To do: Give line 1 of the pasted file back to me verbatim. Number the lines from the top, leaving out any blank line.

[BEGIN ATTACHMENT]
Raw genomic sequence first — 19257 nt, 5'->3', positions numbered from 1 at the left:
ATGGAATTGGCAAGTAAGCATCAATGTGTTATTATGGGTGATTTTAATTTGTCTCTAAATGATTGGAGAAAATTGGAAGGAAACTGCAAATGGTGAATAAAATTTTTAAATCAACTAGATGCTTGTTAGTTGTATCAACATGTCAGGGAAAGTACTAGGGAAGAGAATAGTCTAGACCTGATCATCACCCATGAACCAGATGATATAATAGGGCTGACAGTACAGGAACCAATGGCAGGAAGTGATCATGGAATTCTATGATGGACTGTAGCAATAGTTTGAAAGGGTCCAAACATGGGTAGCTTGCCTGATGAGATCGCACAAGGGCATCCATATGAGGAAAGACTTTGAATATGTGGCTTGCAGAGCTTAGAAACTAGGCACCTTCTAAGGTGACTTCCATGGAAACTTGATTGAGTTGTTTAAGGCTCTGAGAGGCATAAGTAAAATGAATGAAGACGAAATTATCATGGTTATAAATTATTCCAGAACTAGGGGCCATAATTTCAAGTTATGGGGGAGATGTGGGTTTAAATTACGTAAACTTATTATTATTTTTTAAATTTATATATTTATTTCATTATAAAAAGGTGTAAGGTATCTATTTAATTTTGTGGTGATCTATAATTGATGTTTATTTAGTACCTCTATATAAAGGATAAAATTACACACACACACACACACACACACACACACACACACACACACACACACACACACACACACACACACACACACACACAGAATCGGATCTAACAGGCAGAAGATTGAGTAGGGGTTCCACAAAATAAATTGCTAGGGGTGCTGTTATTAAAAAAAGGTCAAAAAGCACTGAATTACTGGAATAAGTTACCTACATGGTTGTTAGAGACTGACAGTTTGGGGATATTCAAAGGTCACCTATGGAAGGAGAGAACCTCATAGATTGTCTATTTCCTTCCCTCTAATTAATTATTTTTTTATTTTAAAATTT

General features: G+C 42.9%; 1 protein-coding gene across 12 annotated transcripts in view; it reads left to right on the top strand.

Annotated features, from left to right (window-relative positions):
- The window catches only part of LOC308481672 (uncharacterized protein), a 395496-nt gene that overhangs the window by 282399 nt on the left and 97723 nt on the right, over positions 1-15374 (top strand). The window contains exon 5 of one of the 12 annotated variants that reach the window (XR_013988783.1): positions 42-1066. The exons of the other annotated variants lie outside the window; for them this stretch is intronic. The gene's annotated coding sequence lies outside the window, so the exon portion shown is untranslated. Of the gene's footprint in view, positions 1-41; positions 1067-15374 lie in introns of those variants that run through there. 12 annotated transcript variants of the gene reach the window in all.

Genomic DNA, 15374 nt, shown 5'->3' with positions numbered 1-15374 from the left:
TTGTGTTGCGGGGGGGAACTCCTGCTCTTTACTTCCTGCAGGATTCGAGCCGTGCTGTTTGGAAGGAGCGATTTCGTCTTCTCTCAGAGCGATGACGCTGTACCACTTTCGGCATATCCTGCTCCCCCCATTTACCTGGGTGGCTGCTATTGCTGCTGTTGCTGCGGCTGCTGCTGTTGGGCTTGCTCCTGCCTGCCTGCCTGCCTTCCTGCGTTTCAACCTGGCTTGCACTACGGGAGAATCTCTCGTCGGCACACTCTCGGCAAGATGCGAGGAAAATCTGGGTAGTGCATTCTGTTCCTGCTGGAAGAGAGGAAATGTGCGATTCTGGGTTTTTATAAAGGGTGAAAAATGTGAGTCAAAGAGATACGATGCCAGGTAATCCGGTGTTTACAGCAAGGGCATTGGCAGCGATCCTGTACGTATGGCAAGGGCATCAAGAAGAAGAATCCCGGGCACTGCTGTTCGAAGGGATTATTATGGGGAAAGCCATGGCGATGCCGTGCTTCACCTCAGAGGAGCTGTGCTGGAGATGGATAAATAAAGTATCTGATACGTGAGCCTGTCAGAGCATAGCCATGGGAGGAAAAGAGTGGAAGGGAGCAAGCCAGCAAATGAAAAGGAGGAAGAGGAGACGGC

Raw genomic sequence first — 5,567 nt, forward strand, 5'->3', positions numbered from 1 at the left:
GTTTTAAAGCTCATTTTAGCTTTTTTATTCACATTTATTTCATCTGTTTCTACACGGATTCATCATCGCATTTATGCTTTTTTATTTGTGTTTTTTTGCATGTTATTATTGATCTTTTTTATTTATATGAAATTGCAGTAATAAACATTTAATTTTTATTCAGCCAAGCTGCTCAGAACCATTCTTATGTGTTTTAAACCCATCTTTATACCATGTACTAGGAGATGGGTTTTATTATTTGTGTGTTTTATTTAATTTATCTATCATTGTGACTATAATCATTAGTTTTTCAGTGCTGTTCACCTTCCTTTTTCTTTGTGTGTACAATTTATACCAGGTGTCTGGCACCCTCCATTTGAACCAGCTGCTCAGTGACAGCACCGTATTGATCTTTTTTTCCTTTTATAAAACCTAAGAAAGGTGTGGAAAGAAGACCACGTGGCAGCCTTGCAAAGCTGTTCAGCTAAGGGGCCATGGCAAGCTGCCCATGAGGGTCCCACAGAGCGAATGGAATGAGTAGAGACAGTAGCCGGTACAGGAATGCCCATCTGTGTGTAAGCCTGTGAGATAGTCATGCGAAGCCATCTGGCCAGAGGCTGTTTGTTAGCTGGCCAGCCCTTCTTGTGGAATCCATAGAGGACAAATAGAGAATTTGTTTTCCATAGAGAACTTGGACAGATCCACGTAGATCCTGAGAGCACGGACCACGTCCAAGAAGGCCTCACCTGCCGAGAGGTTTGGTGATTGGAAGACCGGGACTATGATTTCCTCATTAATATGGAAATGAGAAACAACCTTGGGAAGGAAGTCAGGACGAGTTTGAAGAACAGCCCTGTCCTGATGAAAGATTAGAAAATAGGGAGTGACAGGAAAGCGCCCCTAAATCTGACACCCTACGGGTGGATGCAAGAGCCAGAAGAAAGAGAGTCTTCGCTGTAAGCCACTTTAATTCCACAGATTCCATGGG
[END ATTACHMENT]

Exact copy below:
Raw genomic sequence first — 19257 nt, 5'->3', positions numbered from 1 at the left: